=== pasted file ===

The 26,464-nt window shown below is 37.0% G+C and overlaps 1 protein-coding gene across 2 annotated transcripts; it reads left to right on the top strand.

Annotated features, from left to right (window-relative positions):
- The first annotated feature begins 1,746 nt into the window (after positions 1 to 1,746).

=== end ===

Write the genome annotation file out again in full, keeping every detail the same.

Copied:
The 26,464-nt window shown below is 37.0% G+C and overlaps 1 protein-coding gene across 2 annotated transcripts; it reads left to right on the top strand.

Annotated features, from left to right (window-relative positions):
- The first annotated feature begins 1,746 nt into the window (after positions 1 to 1,746).